Archive for October, 2010

Muybridge, blue chair


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Brooke Neal

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The Rising

The sound of drumming against earth. The beat of a heart. The thud of a hammer. The rhythm, the repetition of boots against the earth. Waves of sound across the air. The sky is gray. The air hangs with mist, wet from the threat of a downpour. The voices come rolling over the streets, through the artificial valleys created by manmade artifice. The echo of change is in the air, on the wind, and at the door…the door of the highest office in the land. The voices lapping against this door, like a steady tide, are the voices of the youth. They are the voices of the old, of the everyday man, woman, and child from the hills of Appalachia. They are calling for change. Obama promised it. He said, “Vote for me, and I will bring change!” Every worker in America heard it. Every teacher in America heard it. Every student in America heard it. Everyone who is anyone heard the words which Obama brought with him…the words of change. But the problem is we haven’t seen it.

In these days, September 24th through the 27th, a people marched in Washington. Now, I know and I’ve been reminded as I put this story together that a thousand people, twice over, march in Washington every day. They bring to the Capital lawn a multitude of issues. But in these days, in the days of the rising, the people of Appalachia, who are a people that have been set apart by the system, bring a demand to the door of Washington. It’s a clear one. It is not laden with subtlety or bureaucratic jargon. The demand is, “Give us our respect! Put an end to the extraction mindset in Appalachia!”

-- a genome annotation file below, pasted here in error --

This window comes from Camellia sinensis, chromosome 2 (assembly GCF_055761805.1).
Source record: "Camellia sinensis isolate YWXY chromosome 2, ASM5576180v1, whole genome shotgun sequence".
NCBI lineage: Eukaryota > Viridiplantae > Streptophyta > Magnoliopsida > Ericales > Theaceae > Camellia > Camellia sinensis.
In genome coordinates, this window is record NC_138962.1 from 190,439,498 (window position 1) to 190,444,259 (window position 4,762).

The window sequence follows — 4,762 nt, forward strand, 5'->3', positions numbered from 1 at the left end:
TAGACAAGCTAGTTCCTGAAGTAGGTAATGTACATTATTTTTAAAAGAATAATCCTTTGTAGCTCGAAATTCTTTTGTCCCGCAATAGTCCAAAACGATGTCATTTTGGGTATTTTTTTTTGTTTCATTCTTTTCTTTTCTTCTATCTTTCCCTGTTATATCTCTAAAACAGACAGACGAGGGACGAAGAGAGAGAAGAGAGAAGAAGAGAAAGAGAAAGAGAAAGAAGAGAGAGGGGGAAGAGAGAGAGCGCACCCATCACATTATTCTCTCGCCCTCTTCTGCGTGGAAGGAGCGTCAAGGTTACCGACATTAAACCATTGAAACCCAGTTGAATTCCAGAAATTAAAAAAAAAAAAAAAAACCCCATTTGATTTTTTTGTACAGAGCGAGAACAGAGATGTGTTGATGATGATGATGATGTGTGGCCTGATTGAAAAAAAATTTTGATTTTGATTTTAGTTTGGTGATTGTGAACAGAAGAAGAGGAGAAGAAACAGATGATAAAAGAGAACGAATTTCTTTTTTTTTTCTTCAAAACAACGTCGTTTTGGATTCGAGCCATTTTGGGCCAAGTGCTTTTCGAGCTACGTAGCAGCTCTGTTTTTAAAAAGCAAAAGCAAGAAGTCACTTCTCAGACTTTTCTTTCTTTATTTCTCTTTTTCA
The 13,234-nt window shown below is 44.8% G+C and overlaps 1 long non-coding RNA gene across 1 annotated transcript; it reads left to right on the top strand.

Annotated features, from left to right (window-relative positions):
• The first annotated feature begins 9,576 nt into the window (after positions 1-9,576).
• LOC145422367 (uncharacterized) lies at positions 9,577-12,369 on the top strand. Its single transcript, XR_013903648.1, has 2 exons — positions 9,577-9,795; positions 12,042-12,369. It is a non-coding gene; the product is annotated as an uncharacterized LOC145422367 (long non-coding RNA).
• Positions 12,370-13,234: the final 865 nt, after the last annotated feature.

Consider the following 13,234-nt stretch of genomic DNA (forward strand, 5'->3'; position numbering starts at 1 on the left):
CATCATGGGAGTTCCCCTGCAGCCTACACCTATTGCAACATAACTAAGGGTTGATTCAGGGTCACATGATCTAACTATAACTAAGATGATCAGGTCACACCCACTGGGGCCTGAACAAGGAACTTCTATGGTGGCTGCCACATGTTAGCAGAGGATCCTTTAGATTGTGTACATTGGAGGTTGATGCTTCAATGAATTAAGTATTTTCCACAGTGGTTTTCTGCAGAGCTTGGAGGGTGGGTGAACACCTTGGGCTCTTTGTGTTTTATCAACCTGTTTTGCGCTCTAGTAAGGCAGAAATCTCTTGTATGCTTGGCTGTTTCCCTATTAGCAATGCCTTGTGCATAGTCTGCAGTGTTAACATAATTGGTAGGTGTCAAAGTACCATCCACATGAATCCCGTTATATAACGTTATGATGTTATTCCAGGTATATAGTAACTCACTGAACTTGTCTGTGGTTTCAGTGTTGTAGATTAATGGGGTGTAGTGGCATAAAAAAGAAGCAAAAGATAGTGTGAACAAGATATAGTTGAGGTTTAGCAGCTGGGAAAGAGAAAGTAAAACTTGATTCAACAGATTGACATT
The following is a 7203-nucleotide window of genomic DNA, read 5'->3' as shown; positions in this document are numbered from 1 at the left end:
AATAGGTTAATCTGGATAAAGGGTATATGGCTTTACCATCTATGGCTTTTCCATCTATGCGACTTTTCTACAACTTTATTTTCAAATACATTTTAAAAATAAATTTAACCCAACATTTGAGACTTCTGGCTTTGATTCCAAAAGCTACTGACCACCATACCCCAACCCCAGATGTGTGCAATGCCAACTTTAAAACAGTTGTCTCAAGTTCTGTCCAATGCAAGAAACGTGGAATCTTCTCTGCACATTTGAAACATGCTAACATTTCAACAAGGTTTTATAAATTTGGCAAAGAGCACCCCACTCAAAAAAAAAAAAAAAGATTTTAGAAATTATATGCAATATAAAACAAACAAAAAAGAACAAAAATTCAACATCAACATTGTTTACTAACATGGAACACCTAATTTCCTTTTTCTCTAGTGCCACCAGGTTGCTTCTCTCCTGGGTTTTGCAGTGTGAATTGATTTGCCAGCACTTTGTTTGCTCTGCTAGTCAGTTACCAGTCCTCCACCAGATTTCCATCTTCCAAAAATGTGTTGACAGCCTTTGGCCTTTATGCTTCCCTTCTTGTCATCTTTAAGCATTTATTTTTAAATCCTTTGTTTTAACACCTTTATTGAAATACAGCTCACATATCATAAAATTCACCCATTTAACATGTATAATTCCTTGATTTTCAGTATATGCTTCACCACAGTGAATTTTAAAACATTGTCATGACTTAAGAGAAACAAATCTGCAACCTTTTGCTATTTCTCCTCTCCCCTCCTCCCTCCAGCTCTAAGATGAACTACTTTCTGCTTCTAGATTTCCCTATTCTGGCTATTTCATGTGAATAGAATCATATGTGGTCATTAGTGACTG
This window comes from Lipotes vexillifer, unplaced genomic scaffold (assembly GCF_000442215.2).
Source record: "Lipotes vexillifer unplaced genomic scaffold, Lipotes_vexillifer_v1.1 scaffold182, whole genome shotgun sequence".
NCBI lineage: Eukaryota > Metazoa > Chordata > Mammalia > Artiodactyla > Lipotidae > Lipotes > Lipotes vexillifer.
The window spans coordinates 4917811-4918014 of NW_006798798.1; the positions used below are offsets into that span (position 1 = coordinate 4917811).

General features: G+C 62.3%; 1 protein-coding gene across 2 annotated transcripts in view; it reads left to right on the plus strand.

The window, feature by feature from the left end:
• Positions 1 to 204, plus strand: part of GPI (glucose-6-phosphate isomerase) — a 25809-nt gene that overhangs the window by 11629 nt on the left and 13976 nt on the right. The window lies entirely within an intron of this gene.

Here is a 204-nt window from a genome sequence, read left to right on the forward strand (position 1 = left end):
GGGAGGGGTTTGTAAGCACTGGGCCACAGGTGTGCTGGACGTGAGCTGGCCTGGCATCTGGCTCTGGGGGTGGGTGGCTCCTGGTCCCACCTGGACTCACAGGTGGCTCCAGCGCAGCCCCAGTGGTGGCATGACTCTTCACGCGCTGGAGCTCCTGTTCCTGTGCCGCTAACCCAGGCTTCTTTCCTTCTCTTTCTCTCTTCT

We have been told time and time again by outside voices how we should define ourselves. We have even been told what our own poverty is and what it means. Outsiders have proscribed many solutions, and from those visits we in central Appalachia have even gained allies…people who begin to know us for who we really are: the strong, the independent, the creatively gifted persons that walk these hills. For every ally that we gain, however, there are ten extraction companies whose eyes glow green with dollar signs at their first glance of our majestic land. We have a history of standing strong against them, and before the marching began on the 24th, I was convinced that our history of standing up to them had been lost. However, the cries from Blair Mountain rise up in our march, but for so many, the triumph of Blair Mountain is still muffled because many of our good, hardworking coal miners are convinced that the only truth is a truth doled out by the company’s store, a truth woven on the tongue of the company boss. We must uncover our history and claim it as our own before it too is brought to rubble. Though these cries are muffled still, the workers of the past and the success of their struggle is becoming more rooted as the people’s history is revealed. The true truth is rising. Coal will end. That door is closing.

On this march, all of us showed physical solidarity with our mountain home, but we each did it in our own way. Some marched, some got arrested, others went to the table to speak to Obama’s people. Each of us marched in with our own skill, but we sang in one voice, “Who’s side are you on, Mr. Obama? What side are you on, Mr. President?” Central Appalachia is rising. Some of the threshing comes from those who feel that their life blood is coal dust, and others of us who know that the practice of mountaintop removal is identical to the bombings of Cambodia and Laos. We demand an end to the slavery of our people and the destruction of our land.

What side are you on, Mr. President?

For more information, go to http://www.friendsofblairmountain.org/

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